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Painting a wind turbine blade black can reduce bird collision by 70%

New research for the first time has provided concrete evidence that painting one wind turbine blade black can significantly reduce the collision of birds, in particular raptors. The researchers, from Norway and Sweden, say if further assessments continue to be as successful, blades should be painted before turbines are assembled.

Laboratory experiments have previously indicated that painting one of three rotor blades black minimises so-called motion smear, where birds don’t see the turbines moving. But the new study, conducted over a 10 year period, proved the concept in reality.

The study, conducted at the Smøla wind‐power plant in Norway, found the annual fatality rate was reduced by an average 71.9% at the turbines with a painted blade, relative to unpainted turbines on the same site, enabling birds to take evasive action in due time.

The treatment had the largest effect on reduction of raptor fatalities; no white‐tailed eagle carcasses were recorded after painting, and significantly reduced the collision risk for a range of birds.

While wind energy provides one solution to the climate emergency, as the scope and scale of wind power plants increase, wildlife and habitats can suffer, along with the communities living there. Birds, in particular, cannot easily see the wind turbines blades, mostly when in motion, which can lead to collisions and subsequently, mortality.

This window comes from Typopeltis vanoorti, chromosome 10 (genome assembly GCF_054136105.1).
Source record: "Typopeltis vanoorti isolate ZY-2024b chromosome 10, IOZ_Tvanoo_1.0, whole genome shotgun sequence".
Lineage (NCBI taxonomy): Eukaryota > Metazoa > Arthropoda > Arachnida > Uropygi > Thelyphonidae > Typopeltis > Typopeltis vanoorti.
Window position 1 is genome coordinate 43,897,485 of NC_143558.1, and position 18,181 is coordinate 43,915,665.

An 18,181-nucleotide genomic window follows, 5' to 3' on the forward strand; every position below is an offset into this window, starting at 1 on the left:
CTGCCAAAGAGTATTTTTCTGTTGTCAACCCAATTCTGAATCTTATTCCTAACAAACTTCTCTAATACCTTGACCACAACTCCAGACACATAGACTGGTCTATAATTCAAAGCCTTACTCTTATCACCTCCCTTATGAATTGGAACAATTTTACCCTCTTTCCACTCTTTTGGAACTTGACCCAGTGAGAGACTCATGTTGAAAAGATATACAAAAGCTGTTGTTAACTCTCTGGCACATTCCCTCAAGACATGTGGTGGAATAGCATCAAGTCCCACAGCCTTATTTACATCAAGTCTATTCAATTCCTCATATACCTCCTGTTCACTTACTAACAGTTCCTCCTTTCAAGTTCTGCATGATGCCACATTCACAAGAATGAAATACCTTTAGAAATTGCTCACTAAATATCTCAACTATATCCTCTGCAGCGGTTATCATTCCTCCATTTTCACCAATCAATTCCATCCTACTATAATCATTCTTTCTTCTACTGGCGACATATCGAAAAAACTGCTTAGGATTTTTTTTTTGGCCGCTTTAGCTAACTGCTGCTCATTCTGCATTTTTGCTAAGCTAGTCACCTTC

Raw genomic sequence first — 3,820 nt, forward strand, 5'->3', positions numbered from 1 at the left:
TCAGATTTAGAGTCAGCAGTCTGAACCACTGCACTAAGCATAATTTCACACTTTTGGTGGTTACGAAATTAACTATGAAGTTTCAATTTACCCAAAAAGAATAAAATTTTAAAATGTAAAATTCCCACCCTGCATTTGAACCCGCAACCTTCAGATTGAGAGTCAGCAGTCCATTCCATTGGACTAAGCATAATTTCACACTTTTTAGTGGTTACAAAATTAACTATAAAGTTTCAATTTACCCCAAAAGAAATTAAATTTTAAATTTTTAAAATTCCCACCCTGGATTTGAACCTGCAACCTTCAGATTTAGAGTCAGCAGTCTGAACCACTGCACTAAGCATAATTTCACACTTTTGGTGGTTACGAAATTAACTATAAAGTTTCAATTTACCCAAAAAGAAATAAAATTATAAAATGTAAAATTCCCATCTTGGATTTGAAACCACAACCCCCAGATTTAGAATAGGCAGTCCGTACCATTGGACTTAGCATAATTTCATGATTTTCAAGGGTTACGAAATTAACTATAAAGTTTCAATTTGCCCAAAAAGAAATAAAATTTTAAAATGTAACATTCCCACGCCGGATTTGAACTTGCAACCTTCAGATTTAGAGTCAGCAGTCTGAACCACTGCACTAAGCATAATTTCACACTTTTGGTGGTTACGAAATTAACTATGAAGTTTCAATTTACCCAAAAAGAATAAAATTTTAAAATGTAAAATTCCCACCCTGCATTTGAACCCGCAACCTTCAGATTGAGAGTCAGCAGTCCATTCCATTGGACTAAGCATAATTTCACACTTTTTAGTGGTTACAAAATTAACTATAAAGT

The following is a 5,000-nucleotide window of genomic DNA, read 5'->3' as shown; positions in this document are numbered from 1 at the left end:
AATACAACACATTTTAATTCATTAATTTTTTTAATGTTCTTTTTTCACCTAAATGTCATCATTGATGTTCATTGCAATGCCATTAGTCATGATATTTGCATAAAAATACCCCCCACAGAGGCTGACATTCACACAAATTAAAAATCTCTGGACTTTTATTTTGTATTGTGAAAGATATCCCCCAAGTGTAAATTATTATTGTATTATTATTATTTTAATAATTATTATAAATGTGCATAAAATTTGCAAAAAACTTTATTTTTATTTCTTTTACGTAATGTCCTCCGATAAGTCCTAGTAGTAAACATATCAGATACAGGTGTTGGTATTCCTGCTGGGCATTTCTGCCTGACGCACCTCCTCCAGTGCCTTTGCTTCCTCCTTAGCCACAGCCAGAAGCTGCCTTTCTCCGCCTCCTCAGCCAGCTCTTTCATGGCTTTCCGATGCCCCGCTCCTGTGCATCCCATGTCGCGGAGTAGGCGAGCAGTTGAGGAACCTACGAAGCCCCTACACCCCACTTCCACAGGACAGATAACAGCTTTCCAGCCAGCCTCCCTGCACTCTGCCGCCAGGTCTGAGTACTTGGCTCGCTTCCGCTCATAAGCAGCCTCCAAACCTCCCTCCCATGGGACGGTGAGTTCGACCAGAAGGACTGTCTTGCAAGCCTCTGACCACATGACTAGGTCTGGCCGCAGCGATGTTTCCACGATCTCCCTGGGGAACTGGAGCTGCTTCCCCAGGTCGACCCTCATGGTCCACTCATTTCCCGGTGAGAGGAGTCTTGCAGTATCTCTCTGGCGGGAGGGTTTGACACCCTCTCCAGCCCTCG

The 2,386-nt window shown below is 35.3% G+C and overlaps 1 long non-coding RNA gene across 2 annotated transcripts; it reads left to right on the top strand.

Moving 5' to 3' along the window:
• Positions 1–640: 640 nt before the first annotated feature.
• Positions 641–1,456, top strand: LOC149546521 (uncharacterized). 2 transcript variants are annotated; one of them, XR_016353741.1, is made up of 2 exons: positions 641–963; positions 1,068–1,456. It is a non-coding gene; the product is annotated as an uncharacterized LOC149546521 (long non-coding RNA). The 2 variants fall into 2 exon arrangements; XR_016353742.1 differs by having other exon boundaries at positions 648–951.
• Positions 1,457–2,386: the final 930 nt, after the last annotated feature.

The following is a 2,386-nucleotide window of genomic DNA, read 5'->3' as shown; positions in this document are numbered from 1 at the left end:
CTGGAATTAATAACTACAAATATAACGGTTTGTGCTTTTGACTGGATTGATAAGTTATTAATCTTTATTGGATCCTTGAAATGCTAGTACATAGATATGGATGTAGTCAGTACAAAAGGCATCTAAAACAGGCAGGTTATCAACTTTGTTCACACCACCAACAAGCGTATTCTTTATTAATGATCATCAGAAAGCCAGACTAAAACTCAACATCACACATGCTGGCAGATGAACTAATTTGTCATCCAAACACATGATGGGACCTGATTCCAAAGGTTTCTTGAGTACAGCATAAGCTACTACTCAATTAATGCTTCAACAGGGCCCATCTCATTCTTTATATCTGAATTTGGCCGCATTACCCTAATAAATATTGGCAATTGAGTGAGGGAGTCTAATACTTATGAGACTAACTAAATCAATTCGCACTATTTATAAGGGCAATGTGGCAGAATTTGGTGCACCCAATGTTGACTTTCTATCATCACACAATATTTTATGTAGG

The ideal scenario for birds is for wind farms to be located away from major migration routes and important feeding, breeding and roosting areas of those bird species known or suspected to be at risk.

To date, very few measures have been developed to reduce the risk of collision. Those that have been recommended, such as selective shutdown along a migratory flyway for soaring birds and tilling the soil around the tower base come at a cost, either through revenue loss or annual habitat management respectively.

Given the resource intensity of painting while the turbines were already in place, the researchers recommend manufactures paint rotor blades before construction of the turbines. They do, however, recommend repeating “this experiment at other sites to ensure that the outcomes are generic at various settings”.

Eight wind turbines were used for the study and a total of 1,275 individual turbine searches were performed from 2006-2016, during which 82 carcasses were found (including 40 willow ptarmigan not included in the study). The paper was published in Ecology and Evolution by researchers from the Norwegian Institute for Nature Research, Norway, and the Lake Ånnsjön Bird Observatory, Duved, Sweden.

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